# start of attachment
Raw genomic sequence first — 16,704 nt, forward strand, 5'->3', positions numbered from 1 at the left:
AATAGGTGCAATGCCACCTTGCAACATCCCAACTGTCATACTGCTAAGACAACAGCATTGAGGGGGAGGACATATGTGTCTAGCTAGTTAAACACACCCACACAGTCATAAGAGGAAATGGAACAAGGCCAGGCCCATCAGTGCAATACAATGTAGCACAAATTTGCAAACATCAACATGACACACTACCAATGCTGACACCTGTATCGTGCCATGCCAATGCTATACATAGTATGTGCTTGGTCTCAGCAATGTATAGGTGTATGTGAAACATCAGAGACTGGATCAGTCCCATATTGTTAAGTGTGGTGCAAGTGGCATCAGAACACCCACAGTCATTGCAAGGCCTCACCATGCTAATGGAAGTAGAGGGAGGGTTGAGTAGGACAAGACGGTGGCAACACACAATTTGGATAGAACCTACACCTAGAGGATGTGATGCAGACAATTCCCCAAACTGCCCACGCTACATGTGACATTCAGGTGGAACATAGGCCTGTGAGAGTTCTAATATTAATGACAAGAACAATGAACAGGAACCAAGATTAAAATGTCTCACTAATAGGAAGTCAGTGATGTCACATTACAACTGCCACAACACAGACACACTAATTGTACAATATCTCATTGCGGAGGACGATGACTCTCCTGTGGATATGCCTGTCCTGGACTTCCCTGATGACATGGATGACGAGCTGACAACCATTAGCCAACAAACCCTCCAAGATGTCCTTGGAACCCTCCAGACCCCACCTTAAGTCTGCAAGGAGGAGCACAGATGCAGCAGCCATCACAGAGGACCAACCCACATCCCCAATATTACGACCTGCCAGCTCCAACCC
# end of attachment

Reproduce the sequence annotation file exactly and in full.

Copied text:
Raw genomic sequence first — 16,704 nt, forward strand, 5'->3', positions numbered from 1 at the left:
AATAGGTGCAATGCCACCTTGCAACATCCCAACTGTCATACTGCTAAGACAACAGCATTGAGGGGGAGGACATATGTGTCTAGCTAGTTAAACACACCCACACAGTCATAAGAGGAAATGGAACAAGGCCAGGCCCATCAGTGCAATACAATGTAGCACAAATTTGCAAACATCAACATGACACACTACCAATGCTGACACCTGTATCGTGCCATGCCAATGCTATACATAGTATGTGCTTGGTCTCAGCAATGTATAGGTGTATGTGAAACATCAGAGACTGGATCAGTCCCATATTGTTAAGTGTGGTGCAAGTGGCATCAGAACACCCACAGTCATTGCAAGGCCTCACCATGCTAATGGAAGTAGAGGGAGGGTTGAGTAGGACAAGACGGTGGCAACACACAATTTGGATAGAACCTACACCTAGAGGATGTGATGCAGACAATTCCCCAAACTGCCCACGCTACATGTGACATTCAGGTGGAACATAGGCCTGTGAGAGTTCTAATATTAATGACAAGAACAATGAACAGGAACCAAGATTAAAATGTCTCACTAATAGGAAGTCAGTGATGTCACATTACAACTGCCACAACACAGACACACTAATTGTACAATATCTCATTGCGGAGGACGATGACTCTCCTGTGGATATGCCTGTCCTGGACTTCCCTGATGACATGGATGACGAGCTGACAACCATTAGCCAACAAACCCTCCAAGATGTCCTTGGAACCCTCCAGACCCCACCTTAAGTCTGCAAGGAGGAGCACAGATGCAGCAGCCATCACAGAGGACCAACCCACATCCCCAATATTACGACCTGCCAGCTCCAACCC